Exxon Mobil Corp. (XOM) on Friday, July 27, reported second quarter earnings of 92 cents per share, missing analysts' estimates of $1.27 per share. The company beat analysts' estimates on revenue, however, posting $73.5 billion versus the $71.4 billion expected by company watchers surveyed by FactSet Research Systems Inc.
Exxon's stock fell almost 3% to $81.91 share as trading began on Friday following the news.
Chairman and CEO Darren Woods blamed the quarter's lackluster results largely on "scheduled maintenance to support operational integrity." The chief executive also said its extended recoveries from first quarter operational incidents in its downstream segment were "disappointing," even though it was pleased with the return to full production following an earthquake in Papua New Guinea.
Management echoed that sentiment on Friday's conference call with analysts, warning that maintenance would be heavier through the back half of 2018 and into 2019 than previous years.
Exxon would do well to better warn the market of specific future maintenance shutdowns to prevent the volatility in its stock, Bank of America Merrill Lynch analyst Doug Leggate said during the Q&A segment of the call.
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Houston-based Exxon's second quarter earnings of $4 billion represent a 20% increase over the $3.2 billion the company earned in the second quarter of 2017.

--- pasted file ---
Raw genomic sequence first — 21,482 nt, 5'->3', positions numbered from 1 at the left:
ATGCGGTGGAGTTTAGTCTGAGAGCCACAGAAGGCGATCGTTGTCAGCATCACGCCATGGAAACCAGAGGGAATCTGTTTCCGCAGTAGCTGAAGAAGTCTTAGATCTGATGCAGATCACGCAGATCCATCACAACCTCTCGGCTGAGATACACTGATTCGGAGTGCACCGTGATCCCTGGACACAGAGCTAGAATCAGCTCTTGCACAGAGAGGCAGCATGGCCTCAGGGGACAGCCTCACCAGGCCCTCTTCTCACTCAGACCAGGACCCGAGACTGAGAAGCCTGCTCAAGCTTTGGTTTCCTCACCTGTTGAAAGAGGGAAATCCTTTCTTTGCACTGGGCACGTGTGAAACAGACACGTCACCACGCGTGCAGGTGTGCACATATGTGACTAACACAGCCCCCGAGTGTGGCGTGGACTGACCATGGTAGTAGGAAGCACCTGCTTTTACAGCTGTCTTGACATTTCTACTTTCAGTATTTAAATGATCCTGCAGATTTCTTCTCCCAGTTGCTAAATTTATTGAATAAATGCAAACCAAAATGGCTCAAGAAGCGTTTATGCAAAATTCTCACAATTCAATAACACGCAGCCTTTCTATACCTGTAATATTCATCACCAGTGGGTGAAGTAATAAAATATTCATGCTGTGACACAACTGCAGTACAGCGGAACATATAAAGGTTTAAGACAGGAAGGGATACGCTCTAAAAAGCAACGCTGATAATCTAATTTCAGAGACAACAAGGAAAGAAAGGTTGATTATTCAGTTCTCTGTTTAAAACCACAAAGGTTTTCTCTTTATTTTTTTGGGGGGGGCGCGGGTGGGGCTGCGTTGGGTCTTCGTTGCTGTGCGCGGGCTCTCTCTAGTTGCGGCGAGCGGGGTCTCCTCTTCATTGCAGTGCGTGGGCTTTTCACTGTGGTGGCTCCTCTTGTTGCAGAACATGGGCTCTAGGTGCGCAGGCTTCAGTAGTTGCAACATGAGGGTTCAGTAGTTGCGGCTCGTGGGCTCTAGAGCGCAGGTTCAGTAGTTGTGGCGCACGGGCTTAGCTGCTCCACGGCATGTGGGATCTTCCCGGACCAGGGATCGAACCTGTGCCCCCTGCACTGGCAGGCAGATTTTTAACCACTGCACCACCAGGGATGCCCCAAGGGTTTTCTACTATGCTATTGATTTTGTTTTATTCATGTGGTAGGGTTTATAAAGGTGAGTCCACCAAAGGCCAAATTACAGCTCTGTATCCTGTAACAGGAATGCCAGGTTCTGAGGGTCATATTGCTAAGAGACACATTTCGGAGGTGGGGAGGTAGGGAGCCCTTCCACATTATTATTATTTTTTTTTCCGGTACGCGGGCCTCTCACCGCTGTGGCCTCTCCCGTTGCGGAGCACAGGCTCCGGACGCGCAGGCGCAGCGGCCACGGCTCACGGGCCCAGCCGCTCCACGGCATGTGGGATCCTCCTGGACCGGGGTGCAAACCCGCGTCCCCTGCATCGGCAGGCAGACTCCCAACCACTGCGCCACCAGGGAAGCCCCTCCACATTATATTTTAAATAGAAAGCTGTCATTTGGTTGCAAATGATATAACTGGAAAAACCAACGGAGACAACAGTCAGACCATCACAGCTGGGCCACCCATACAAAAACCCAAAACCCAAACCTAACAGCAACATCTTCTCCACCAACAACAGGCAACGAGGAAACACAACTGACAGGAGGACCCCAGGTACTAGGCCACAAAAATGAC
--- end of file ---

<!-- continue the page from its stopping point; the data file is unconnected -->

The company increased spending in 2018, noting Friday its capital and exploration expenditures were $6.6 billion, up 69% year over year due to investments in Brazil, west Texas' Permian Basin and Indonesia.
Exxon's upstream unit posted $3.04 billion in earnings during the second quarter, up $1.86 billion from the same quarter in 2017 but down $457 million sequentially.
And the company's downstream business earned $724 million, a $661 million decrease from a year ago and a $216 million drop from the prior quarter.
Finally, the company's chemicals segment posted $890 million in earnings, down $121 million from last quarter and $95 million from the same quarter last year.
Exxon on Friday reiterated a recent joint venture deal with Plains All American Pipeline LP (PAA) , which will construct a pipeline system to transport more than 1 million barrels of crude oil and condensate per day from multiple locations in the U.S. Permian Basin to the U.S. Gulf Coast.
Investors over the past six months have raised concerns with the shipping difficulties in the Permian Basin, caused by a lack of necessary infrastructure to move crude from West Texas to export locations along the Gulf of Mexico.
These takeaway constraints have led to a widening of the gap, or differential, between the price of crude in Midland, Texas — the heart of the Permian basin — and Cushing, Okla., where U.S. crude futures are priced.
Heading into the second quarter earnings cycle, Seaport Global Securities LLC analysts said they will look to U.S. producers to better clarify the Permian differential and infrastructure concerns.
"We're still reticent on jumping back into the basin with both feet given the lack of clarity on how the space will look (and how investors will react) when actual physical constraints do come to fruition; we're not there yet despite the Mid-Cush differential hitting $16/bbl this week," the analysts wrote in a July 25 note to clients. "We've heard compelling arguments for both the Armageddon scenario - shut-ins galore with no gas flaring allowed (see our CDEV note); and also for the all-clear scenario — the midstream industry saves the day with quicker-than-anticipated solutions."